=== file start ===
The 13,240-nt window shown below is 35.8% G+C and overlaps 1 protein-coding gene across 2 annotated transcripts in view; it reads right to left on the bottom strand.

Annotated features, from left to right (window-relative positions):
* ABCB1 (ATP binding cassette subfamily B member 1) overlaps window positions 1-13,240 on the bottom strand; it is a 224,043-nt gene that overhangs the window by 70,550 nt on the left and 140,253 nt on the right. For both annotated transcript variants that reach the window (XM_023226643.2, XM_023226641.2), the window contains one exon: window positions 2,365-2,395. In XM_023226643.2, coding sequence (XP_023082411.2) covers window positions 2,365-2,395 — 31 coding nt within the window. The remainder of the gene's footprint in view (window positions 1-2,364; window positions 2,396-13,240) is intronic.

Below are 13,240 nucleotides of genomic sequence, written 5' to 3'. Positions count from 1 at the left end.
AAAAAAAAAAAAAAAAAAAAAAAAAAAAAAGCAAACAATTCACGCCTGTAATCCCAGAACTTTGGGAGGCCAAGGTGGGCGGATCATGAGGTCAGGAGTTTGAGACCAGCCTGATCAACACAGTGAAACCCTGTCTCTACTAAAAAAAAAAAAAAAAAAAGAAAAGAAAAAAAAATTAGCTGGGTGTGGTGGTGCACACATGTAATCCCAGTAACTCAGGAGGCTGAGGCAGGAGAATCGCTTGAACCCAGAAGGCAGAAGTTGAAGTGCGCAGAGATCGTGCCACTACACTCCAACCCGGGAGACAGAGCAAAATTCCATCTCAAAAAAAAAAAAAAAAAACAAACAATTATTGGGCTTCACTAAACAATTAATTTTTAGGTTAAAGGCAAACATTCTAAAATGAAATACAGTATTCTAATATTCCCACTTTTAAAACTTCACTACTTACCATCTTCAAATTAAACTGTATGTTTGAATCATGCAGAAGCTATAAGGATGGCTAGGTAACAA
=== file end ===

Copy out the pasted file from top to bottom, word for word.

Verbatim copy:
The 13,240-nt window shown below is 35.8% G+C and overlaps 1 protein-coding gene across 2 annotated transcripts in view; it reads right to left on the bottom strand.

Annotated features, from left to right (window-relative positions):
* ABCB1 (ATP binding cassette subfamily B member 1) overlaps window positions 1-13,240 on the bottom strand; it is a 224,043-nt gene that overhangs the window by 70,550 nt on the left and 140,253 nt on the right. For both annotated transcript variants that reach the window (XM_023226643.2, XM_023226641.2), the window contains one exon: window positions 2,365-2,395. In XM_023226643.2, coding sequence (XP_023082411.2) covers window positions 2,365-2,395 — 31 coding nt within the window. The remainder of the gene's footprint in view (window positions 1-2,364; window positions 2,396-13,240) is intronic.

Below are 13,240 nucleotides of genomic sequence, written 5' to 3'. Positions count from 1 at the left end.
AAAAAAAAAAAAAAAAAAAAAAAAAAAAAAGCAAACAATTCACGCCTGTAATCCCAGAACTTTGGGAGGCCAAGGTGGGCGGATCATGAGGTCAGGAGTTTGAGACCAGCCTGATCAACACAGTGAAACCCTGTCTCTACTAAAAAAAAAAAAAAAAAAAGAAAAGAAAAAAAAATTAGCTGGGTGTGGTGGTGCACACATGTAATCCCAGTAACTCAGGAGGCTGAGGCAGGAGAATCGCTTGAACCCAGAAGGCAGAAGTTGAAGTGCGCAGAGATCGTGCCACTACACTCCAACCCGGGAGACAGAGCAAAATTCCATCTCAAAAAAAAAAAAAAAAAACAAACAATTATTGGGCTTCACTAAACAATTAATTTTTAGGTTAAAGGCAAACATTCTAAAATGAAATACAGTATTCTAATATTCCCACTTTTAAAACTTCACTACTTACCATCTTCAAATTAAACTGTATGTTTGAATCATGCAGAAGCTATAAGGATGGCTAGGTAACAA